Ryan passed this along early this morning (really early for Ryan, seeing that we’re not even in the double digits of the morning hours!), and while this issue is only likely to affect a very small subset of users, anything that can completely brick a laptop in a matter of seconds is worrisome enough that we wanted to pass it along. File this one under the "things that should never happen" category.

You can read more of what is known at H-Online, but the short summary is this: Samsung’s UEFI implementation appears to be faulty. It was most likely tested with Windows only and found to work, but thorough testing with other operating systems doesn’t appear to have been a priority—or perhaps a consideration at all. At present, the bug appears to affect Samsung 530U3C, 300E5C, NP700Z5C, NP700Z7C, and NP900X4C series laptops; if you have one of those laptops, we recommend you exercise extreme caution if you have a need to boot into a Linux environment.

The bigger picture here is that this is what happens in a race to the bottom: corners get cut, which means less testing and validation, which can in turn lead to some catastrophic failures in specific circumstances.  What's really scary is that these Samsung laptops aren't even budget offerings, so the budget race ended up impacting higher priced offerings! Granted, in the increasingly complex world of computer hardware it can be difficult to test all of the likely scenarios. UEFI represents a fundamental change in how many low-level aspects of the computer function, however, so it needs to be thoroughly tested; not properly testing any OS besides Windows would be a gross oversight.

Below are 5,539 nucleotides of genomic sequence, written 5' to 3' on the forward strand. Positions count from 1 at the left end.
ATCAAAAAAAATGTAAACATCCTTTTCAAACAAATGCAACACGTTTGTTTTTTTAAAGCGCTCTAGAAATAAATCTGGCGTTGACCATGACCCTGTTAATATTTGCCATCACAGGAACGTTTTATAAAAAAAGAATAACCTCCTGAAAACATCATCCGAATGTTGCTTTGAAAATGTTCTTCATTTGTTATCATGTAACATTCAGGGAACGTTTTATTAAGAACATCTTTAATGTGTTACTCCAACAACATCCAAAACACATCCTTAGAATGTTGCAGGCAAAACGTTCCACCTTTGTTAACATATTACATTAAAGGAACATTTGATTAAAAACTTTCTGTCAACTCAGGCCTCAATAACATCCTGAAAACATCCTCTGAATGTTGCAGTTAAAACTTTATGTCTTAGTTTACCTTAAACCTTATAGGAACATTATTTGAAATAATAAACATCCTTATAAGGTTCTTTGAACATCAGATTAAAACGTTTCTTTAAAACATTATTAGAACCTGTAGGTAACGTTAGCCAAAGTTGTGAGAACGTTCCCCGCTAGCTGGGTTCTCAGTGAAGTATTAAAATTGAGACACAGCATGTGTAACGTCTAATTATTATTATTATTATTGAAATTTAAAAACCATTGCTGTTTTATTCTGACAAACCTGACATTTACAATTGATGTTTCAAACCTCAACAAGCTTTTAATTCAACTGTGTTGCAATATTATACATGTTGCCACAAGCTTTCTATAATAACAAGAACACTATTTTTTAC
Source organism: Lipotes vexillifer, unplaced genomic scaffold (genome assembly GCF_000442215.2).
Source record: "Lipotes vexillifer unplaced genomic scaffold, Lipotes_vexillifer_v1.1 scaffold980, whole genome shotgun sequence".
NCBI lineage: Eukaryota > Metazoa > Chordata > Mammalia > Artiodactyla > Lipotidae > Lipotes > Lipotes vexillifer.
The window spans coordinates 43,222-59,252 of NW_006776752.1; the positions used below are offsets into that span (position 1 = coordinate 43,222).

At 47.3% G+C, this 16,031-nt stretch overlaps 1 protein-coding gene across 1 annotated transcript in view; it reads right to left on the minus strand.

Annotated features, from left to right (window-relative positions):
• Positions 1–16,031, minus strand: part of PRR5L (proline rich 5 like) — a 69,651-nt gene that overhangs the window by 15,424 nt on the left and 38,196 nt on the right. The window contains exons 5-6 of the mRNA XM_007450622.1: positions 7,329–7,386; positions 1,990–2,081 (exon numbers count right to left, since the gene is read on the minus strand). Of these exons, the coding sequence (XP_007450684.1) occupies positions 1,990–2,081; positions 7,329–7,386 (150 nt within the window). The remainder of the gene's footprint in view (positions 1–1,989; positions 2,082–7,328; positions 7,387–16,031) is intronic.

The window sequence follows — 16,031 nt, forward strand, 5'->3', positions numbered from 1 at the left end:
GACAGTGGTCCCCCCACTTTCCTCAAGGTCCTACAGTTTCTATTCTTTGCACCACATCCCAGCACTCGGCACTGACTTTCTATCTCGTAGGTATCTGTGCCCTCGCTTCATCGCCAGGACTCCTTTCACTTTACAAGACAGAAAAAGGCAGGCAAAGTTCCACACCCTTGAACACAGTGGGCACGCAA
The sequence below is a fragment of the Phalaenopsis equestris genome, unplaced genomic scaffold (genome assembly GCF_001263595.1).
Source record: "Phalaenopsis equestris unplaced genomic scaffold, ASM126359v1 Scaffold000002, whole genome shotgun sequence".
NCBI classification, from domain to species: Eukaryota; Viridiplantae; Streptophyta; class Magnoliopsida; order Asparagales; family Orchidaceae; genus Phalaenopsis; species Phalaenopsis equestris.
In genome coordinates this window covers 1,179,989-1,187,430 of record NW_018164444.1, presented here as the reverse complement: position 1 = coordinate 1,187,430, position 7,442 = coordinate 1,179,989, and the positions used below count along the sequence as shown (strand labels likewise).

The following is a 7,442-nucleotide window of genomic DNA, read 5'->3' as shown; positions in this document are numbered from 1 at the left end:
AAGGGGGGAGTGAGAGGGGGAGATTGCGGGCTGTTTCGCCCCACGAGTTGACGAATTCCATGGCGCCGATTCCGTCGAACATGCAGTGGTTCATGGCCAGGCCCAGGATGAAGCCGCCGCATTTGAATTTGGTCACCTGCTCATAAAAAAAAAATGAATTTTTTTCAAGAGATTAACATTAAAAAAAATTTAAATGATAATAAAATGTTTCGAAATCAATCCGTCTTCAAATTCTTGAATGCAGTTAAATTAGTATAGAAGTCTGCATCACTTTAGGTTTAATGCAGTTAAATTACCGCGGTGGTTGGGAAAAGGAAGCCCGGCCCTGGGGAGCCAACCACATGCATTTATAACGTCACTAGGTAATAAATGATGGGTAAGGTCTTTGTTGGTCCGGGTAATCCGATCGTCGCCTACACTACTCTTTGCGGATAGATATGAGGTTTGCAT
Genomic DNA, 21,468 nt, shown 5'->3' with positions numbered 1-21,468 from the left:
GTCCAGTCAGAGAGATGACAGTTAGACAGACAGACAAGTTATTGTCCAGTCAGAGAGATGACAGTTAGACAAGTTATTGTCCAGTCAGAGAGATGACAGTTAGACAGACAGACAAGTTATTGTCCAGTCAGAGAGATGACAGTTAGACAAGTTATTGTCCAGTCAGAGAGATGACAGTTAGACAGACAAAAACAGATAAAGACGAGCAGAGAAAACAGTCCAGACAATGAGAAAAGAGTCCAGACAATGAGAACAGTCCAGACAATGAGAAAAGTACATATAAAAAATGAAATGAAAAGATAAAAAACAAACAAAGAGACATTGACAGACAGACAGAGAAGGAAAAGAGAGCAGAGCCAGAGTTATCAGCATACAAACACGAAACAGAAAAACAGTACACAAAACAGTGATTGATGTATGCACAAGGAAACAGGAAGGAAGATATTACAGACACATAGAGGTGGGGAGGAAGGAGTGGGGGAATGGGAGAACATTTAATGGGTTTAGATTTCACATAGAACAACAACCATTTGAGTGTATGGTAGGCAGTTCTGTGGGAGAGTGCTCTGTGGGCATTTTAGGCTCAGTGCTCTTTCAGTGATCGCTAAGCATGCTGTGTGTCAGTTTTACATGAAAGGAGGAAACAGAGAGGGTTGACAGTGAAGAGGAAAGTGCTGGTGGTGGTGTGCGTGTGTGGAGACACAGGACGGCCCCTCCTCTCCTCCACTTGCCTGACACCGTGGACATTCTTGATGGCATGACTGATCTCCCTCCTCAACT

Long-term, we expect Samsung to release BIOS and firmware updates for the affected laptops, though how long that might take is unknown. Short-term, the workaround is for Linux to boot these Samsung models using the Compatibility Support Module (CSM), which basically bypasses the UEFI bootloader, but dual-booting via CSM appears to be a bit complex. Ubuntu’s development team has worked with Samsung and identified the kernel’s Samsung-laptop driver as the prime suspect, and there are other workarounds proposed already to address the issue. However, these fixes have not yet been merged into the main Linux development tree, so again we recommend Samsung laptop owners who use Linux exercise caution.